Trail D3 starts out in the pretty canyon bottom before heading up on the bench overlooking the canyon.

As the trail climbed out of the canyon bottom the views opened up and we saw figures hiding in the canyon walls.

Making our way down canyon...
several times we had to scale the canyon walls to get around pools of water or steep drop offs.

Coming down the canyon wall after avoiding a water filled hole.

We played the Riverbend Park disc golf course in Palisade, CO one day. This long, narrow park is situated on a strip of land between the Colorado River and one of the many canals flowing through the area. Palisade is a pretty area known for the peaches and grapes grown here.

The course alternated between treed sections...

...and wide open spaces.
Those are the Book Cliffs behind Hans, they make up the northern border of the entire Grand Valley.

Downtown Grand Junction is nicely done, with wide sidewalks full of plants and art and seating.
We especially liked the mountain biking art.

We hiked a second trail recommended by John and Pam, the Liberty Cap/Corkscrew Loop. Parts of this loop are very steep and rocky, those with a fear of heights need to be aware there are some places with extreme exposure to steep drop offs.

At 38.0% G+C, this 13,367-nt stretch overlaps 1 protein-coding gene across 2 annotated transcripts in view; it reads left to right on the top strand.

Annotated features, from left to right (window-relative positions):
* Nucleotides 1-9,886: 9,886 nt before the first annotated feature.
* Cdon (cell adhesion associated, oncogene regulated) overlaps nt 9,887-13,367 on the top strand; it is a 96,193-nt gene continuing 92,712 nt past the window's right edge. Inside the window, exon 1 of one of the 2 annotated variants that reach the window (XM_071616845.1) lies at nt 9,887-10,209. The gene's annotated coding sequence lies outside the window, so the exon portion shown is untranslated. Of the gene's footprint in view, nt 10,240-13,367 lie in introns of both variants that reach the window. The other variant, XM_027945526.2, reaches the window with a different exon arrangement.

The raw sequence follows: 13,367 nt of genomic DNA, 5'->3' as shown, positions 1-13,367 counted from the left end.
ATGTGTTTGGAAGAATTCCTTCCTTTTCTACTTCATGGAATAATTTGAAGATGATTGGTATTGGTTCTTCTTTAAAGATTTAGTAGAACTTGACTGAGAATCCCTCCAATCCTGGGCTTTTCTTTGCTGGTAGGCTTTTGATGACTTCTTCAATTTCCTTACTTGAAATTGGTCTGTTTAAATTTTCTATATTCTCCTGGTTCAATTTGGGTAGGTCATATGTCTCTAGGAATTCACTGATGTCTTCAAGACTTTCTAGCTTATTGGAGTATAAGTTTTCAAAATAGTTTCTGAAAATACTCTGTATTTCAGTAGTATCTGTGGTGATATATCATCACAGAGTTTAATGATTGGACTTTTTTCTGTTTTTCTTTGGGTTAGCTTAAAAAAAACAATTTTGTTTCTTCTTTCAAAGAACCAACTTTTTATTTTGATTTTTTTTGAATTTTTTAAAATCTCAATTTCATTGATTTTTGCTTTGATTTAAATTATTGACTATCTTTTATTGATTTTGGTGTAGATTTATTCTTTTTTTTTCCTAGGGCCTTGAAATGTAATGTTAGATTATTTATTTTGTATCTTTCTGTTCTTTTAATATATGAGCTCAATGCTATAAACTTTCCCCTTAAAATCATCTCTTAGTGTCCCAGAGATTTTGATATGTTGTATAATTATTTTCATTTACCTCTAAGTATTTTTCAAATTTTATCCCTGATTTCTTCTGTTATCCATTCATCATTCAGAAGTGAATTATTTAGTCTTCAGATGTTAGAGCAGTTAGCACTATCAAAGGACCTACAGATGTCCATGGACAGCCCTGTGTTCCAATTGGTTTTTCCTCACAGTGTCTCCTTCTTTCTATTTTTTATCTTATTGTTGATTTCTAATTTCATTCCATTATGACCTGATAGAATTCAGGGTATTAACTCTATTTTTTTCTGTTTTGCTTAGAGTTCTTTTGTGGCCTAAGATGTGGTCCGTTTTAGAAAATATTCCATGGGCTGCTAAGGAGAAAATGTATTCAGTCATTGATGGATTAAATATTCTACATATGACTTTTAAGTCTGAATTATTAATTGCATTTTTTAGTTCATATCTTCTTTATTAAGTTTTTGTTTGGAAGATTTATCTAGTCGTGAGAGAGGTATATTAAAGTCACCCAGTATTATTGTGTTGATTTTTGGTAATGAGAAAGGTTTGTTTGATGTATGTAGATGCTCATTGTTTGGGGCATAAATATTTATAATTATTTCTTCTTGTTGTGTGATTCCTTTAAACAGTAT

From the trailhead we could see Liberty Cap as a tiny rounded point on the left atop the sandstone way above us.

Good use of natural surface for the trail.

That's Liberty Cap behind Hans.

The wind howling through this canyon threatened to blow us off the top!

Great views of the Grand Valley.
Those are the Book Cliffs on the far side of the valley.

We had a fun evening with Hans' childhood friend, Doug and his wife Penny and kids Sarah and Chad. Good pizza and beer at Hot Tomato Cafe in Fruita, then a campfire back at our site. It was great reconnecting with folks from Hans' past, learning about the evolution of this area and their lives over the decades and sharing our adventures on the road.

Hans serenades Chad, Penny, Doug and Sarah.

Campground Review

We spent a week at James M. Robb State Park, once again using the Colorado State Parks Pass that we purchased last spring in order to avoid the $7 per day fee they want to tack on top of your nightly camping fee. This state park has five sections along the Colorado River in the Grand Valley, two of those sections offer camping, we stayed at the Fruita site.

Like all of the other CO state parks we've stayed in this year, this park is very well maintained (that $7 daily fee at work). Roads and sites are paved, picnic tables with ramadas and fire pits at each site. Nice restroom/shower buildings and inexpensive laundry on site. This park has a playground and access to the Colorado River and a couple of small lakes.